In Myanmar, Sailing in the Wake of Kipling and Orwell

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ON THE IRRAWADDY RIVER, Myanmar — When Daniel and Susy Florens booked a five-star honeymoon with stops in some of Asia’s premier luxury destinations, Myanmar seemed like just another stop on the itinerary.

They had agreed to take a five-day cruise along the Irrawaddy River on the recommendation of a trusted travel agent. But as their sailing date neared, Mr. Florens, who owns electronics stores across Mexico, wondered about Myanmar’s political situation and the standard of the cruise ship’s accommodations.

“I thought I was coming to a place with a lot of soldiers in the streets, and barricades,” he recalled. “And I imagined the ship was an old boat in Louisiana.”

But the atmosphere in Myanmar’s cultural and business center, Yangon, was welcoming, and the cruise ship was well appointed, with teak and jade furnishings, modern amenities and a rooftop pool. Two nights into the journey, Mr. Florens said he thought the service and accommodation were on par with that of the five-star hotels where he and his wife had stayed in Tokyo and Shanghai.

“I am going to tell my brother-in-law, ‘You know, you have to do this,”’ Mr. Florens said, sipping a lemon-grass-flavor iced tea on the pool deck as the ship sailed past marshes and the occasional cluster of riverside huts. His only complaint — and it was more of an afterthought — was that the wireless Internet service was patchy.

Myanmar, once a pariah state that was ruled for decades by a repressive military junta, is emerging from two years of landmark political and economic liberalization. And even as ethnic and religious tensions continue to smolder in its hinterlands, the country’s hospitality industry is already scrambling to meet rising demand for hotels and services.

Slightly more than one million international visitors arrived here last year — about a third and a sixth of the numbers that traveled to Cambodia and Vietnam, respectively — but the year-over-year growth rate of nearly 30 percent was Southeast Asia’s fastest-rising, according to a recent report by the Ministry of Hotels and Tourism in Myanmar.

And the country’s average hotel rate rose to $137 in 2012 from $66 in 2011, matching Cambodia’s 2012 hotel rate and exceeding those of Thailand and Vietnam, according to data compiled by STR Global, a market forecast company.

“It happened in a year and a half where suddenly the country was thrown open, and everyone lifted their travel advisories not to go to Myanmar,” said Steven Schipani, a tourism expert at the Asian Development Bank in Bangkok, which, along with the Norwegian government, financed the tourism ministry’s study. “Now, with the opening, it’s the hot new destination.”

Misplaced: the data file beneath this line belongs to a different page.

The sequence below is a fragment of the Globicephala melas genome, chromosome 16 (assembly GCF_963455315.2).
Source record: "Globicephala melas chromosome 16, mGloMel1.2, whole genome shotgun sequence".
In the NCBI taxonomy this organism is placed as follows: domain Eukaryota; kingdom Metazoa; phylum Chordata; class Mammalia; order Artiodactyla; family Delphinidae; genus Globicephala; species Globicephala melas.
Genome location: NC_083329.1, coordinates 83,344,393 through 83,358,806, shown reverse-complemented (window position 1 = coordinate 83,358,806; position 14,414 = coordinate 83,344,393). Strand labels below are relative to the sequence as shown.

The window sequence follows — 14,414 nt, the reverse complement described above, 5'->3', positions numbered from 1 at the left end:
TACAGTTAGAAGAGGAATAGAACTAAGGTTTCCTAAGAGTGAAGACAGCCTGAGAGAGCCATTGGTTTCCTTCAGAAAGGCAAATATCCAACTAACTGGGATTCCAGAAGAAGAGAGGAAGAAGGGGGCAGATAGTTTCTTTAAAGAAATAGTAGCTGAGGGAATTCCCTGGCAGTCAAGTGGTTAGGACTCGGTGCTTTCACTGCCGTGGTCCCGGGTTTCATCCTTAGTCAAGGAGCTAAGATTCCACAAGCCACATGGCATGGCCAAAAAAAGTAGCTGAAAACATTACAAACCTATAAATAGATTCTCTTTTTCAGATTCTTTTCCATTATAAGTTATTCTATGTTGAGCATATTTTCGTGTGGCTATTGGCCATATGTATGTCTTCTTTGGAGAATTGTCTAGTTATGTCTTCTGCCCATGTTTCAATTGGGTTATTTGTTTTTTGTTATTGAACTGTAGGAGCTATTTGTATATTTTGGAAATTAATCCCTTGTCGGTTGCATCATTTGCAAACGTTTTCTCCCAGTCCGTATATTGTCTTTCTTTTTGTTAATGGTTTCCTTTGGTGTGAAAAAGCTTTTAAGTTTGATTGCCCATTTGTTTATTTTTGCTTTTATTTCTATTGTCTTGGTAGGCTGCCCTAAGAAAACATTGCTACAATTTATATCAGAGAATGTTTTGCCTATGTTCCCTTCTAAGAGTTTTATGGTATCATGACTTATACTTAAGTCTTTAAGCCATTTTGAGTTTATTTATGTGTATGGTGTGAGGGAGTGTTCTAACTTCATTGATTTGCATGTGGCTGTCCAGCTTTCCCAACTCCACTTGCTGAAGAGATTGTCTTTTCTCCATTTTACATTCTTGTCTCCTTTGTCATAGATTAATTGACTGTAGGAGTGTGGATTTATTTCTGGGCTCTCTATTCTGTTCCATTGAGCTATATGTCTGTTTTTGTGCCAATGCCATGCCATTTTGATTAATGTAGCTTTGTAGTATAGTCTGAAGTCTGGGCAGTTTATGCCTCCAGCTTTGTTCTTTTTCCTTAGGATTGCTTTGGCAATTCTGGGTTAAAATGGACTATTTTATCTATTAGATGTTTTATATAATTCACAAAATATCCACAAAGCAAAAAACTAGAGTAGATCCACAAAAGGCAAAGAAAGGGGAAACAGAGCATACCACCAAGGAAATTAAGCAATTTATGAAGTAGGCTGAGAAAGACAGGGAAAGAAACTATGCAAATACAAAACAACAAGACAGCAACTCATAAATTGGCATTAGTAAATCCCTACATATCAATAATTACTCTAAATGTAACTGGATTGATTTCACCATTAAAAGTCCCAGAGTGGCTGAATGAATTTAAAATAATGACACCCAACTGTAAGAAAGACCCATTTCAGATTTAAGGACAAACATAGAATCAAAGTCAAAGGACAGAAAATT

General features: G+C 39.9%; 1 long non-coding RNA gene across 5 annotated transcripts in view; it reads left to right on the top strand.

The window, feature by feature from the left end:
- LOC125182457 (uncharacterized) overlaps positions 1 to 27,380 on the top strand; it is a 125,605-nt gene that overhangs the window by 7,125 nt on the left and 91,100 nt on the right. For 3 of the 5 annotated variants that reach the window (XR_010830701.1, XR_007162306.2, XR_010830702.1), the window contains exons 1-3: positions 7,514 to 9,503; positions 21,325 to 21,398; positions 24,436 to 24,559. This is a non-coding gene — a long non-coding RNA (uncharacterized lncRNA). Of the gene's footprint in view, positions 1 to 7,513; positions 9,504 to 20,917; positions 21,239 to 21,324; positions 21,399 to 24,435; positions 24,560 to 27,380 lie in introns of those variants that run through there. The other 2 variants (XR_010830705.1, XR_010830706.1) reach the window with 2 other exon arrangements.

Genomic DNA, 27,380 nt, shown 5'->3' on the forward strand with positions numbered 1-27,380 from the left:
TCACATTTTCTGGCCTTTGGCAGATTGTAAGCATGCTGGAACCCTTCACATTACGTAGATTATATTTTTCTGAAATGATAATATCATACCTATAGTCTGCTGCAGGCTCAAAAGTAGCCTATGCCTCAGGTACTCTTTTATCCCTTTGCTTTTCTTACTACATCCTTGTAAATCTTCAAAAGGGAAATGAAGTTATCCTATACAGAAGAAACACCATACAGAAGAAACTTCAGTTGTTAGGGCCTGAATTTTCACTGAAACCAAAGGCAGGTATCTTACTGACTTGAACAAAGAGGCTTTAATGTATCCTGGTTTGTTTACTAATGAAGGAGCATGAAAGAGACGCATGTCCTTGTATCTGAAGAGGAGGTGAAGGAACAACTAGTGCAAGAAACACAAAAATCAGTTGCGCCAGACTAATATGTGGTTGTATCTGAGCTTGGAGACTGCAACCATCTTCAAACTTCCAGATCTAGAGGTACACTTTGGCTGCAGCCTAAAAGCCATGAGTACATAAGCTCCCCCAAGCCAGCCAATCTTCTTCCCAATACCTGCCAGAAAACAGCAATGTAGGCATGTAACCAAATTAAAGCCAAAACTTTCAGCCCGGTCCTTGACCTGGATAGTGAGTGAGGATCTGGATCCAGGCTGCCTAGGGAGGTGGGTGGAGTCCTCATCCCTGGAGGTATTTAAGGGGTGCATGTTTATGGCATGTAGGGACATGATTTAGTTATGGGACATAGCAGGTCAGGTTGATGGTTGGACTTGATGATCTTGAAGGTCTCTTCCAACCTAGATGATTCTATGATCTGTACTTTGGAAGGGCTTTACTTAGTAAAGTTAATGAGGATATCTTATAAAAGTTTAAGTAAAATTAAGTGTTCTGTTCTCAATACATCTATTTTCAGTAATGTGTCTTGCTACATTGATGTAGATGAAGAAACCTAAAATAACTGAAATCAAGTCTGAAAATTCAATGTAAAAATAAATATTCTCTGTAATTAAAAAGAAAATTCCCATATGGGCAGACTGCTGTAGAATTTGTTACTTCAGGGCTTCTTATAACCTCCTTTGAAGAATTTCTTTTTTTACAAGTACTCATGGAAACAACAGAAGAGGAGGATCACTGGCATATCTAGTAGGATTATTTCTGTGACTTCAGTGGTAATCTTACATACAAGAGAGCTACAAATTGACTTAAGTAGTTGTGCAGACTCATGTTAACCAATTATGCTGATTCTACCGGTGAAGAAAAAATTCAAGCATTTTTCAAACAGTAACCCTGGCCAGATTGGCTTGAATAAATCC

For now at least, river cruises capture only a small fraction of Myanmar’s tourist arrivals — 14,653 people last year — but they cater to high-end travelers who often spend thousands of dollars per person during their stays.

River cruises have the advantage of sidestepping two of Myanmar’s major tourism shortcomings: poor roads and a lack of upscale accommodation. The country has just two hotels that meet international luxury standards: The Governor’s Residence and The Strand, both in Yangon.

Part of the allure for some tourists is tracing the footsteps of the British writers George Orwell and Rudyard Kipling, said Bill Barnett, the managing director of C9 Hotelworks, a Thailand-based hospitality consultancy.

Another, he added, is the country’s comparatively limited development in comparison to that of its Southeast Asian neighbors.

“Myanmar is a great brand,” Mr. Barnett said. “It’s an exotic destination — people want to see it.”

Some operators market cruises in this country, formerly known as Burma, as nostalgic throwbacks to its British colonial past.

Mr. Florens and Mrs. Romano Florens, the Mexican newlyweds, cruised between the cities of Bagan and Mandalay on a ship that takes its name — The Road to Mandalay — from a famous Kipling poem. The ship, operated by the London-based luxury hotel company Orient-Express, traveled the Rhine River in Germany before it began sailing here in 1995.

A copy of the poem and some vintage nautical maps hang on the corridor walls, and the dining room’s lamps and wood furnishings convey a vintage air. At one point in the cruise, the ship’s hotel manager, Steve Locke, pointed to a village on the riverbank where Burmese and British troops in 1826 formally ended the first Anglo-Burmese war.